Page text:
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Second phase of resuscitation
During initial blood volume expansion, the patient is usually surveyed again by physical examination as well as point-of-care ultrasonography, if available. This gives the clinician an idea of where the major injuries are located, if there may be significant blood loss (such as intra-abdominal) and if other immediate interventions are required, such as thoracocentesis. If the patient continues to show signs of shock, despite initial blood volume expansion and analgesia, then there are several options to consider, including further fluid therapy, transfusion, antifibrinolytic therapy and, in rare cases, immediate surgical intervention.
Transfusion products, especially transfusion of stored red cells, are associated with increased free iron concentrations and a pro-inflammatory response. Red cell products that have been stored for a longer period have been associated with coagulation disturbances and thromboembolic disease in canine recipients.(10) There is also risk of acute reaction with transfusion of red cells and plasma.(11) Due to these known adverse effects of transfusion products, they should only be administered for the clinical indications of anaemia and coagulopathy.
If the patient requires further blood volume expansion,
has no evidence of coagulopathy or active bleeding, has no prior history of renal disease and there is physiologic justification for restricting interstitial fluid accumulation, then synthetic colloid solutions may be considered in this phase of resuscitation (preferably low molecular weight hydroxyethyl starch (HES)). If a patient requires blood volume expansion and there is a good reason to avoid isotonic crystalloids, then synthetic colloids currently
have the least amount of clinical evidence associated
with harm, compared to plasma and human albumin products. However, due to the possible adverse effects of coagulopathy in a trauma patient, doses should be limited to less than 20mL/kg in a 24-hour period. Prospective clinical trials are still needed to determine if synthetic colloids, particularly HES, are harmful to veterinary patients.
Administration of an antifibrinolytic may be beneficial in the initial phases of resuscitation, especially for patients with active bleeding or evidence of hyperfibrinolysis on viscoelastic coagulation tests. Although the benefits of antifibrinolytic therapy, such as tranexamic acid, have been well identified in human trauma patients, the evidence in veterinary medicine is limited. However, tranexamic acid is unlikely to cause harm when administered as a slow IV bolus followed by a constant rate infusion for several hours,(12) and may be beneficial in a bleeding patient.
Decision-making trees will be presented in this talk, reflecting the author’s approach to traumatic shock. Attendees are welcome to request a copy of the flow diagrams by email.
Your Singapore, the Tropical Garden City
References
1. Abelson AL, O’Toole TE, Johnston A, Respess M, de Laforcade AM. Hypoperfusion and acute traumatic coagulopathy in severely traumatized canine patients. Journal of Veterinary Emergency and Critical Care 2013;23(4):395-401.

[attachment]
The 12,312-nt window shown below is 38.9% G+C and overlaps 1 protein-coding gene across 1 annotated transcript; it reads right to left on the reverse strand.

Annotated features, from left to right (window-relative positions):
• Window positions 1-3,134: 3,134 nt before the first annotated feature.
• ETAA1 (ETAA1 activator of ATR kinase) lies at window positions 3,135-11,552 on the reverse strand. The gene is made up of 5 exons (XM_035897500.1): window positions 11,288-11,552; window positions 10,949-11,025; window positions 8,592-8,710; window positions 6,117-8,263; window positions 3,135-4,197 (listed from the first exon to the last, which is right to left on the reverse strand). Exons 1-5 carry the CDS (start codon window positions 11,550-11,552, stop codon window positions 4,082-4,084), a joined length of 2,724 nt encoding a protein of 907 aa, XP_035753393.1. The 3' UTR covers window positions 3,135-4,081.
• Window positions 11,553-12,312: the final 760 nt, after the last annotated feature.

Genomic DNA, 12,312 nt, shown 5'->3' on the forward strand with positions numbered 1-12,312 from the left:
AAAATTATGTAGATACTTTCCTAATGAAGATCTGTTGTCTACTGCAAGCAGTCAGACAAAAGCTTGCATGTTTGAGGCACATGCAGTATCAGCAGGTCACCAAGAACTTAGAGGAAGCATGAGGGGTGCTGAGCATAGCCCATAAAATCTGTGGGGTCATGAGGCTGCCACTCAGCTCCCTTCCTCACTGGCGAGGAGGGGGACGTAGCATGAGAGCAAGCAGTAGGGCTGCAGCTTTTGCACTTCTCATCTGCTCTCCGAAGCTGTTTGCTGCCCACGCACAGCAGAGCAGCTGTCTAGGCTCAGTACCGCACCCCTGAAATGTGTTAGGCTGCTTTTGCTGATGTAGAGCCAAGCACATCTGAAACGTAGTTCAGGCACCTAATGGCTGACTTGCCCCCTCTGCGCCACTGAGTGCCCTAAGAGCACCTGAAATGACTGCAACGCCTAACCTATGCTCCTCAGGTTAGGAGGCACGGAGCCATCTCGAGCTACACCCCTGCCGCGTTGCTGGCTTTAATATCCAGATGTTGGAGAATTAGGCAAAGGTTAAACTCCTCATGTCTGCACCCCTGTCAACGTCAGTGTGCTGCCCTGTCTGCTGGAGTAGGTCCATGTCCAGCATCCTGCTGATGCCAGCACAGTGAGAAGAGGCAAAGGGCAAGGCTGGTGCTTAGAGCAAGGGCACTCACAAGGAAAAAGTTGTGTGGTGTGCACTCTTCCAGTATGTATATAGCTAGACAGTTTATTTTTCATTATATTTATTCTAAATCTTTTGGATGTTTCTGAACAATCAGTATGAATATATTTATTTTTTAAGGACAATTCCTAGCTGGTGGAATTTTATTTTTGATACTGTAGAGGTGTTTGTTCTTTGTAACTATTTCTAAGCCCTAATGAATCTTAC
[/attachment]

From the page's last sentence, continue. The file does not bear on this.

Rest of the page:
2. Fletcher DJ, Rozanski EA, Brainard BM, de Laforcade AM, Brooks MB. Assessment of the relationships among coagulopathy, hyperfibrinolysis, plasma lactate, and protein C in dogs with spontaneous hemoperitoneum. Journal of Veterinary Emergency and Critical Care 2016;26(1):41-51.
3. Holowaychuk MK, Hanel RM, Darren Wood R, Rogers L, O’Keefe K, Monteith G. Prospective multicenter evaluation of coagulation abnormalities in dogs following severe acute trauma. Journal of Veterinary Emergency and Critical Care 2014;24(1):93-104.
4. Lynch AM, deLaforcade AM, Meola D, Shih A, Bandt C, Guerrero NH, Ricco C. Assessment of hemostatic changes in a model of acute hemorrhage in dogs. Journal of Veterinary Emergency and Critical Care 2016;26(3):333-43.
5. McBride D, Hosgood G, Raisis A, Smart L. Platelet closure time in anesthetized Greyhounds with hemorrhagic shock treated with hydroxyethyl starch 130/0.4 or 0.9% sodium chloride infusions. Journal of Veterinary Emergency and Critical Care 2016;26(4):509-515.
6. Sharma D, Holowaychuk MK. Retrospective evaluation of prognostic indicators in dogs with head trauma: 72 cases (January-March 2011). Journal of Veterinary Emergency and Critical Care 2015;25(5):631-9.
7. Silverstein DC, Aldrich J, KHaskins SC, Drobatz KJ, Cowgill LD. Assessment of changes in blood volume in response to resuscitative fluid administartion in dogs. Journal of Veterinary Emergency and Critical Care 2005;15(3):185-92.
8. Pinto FC, Oliveira MF, Prist R, Silva MR, Silva LF, Capone Neto A. Effect of volume replacement during combined experimental hemorrhagic shock and traumatic brain injury in prostanoids, brain pathology and pupil status. Arquivos de neuro-psiquiatria. 2015;73(6):499-505.
9. Adamik KN, Yozova ID, Regenscheit N. Controversies in the use of hydroxyethyl starch solutions in small animal emergency and critical care. Journal of Veterinary Emergency and Critical Care 2015;25(1):20-47.
10. Hann L, Brown DC, King LG, Callan MB. Effect of duration of packed red blood cell storage on morbidity and mortality in dogs after transfusion: 3,095 cases (2001-2010). Journal of Veterinary Internal Medicine 2014;28(6):1830-7.
11. Bruce JA, Kriese-Anderson L, Bruce AM, Pittman JR. Effect of premedication and other factors on the occurrence of acute transfusion reactions in dogs. Journal of Veterinary Emergency and Critical Care 2015;25(5):620-30.
12. Kelmer E, Segev G, Papashvilli V, Rahimi-Levene N, Bruchim Y, Aroch
I, Klainbart S. Effects of intravenous administration of tranexamic acid on hematological, hemostatic, and thromboelastographic analytes in healthy adult dogs. Journal of Veterinary Emergency and Critical Care 2015;25(4):495-501.
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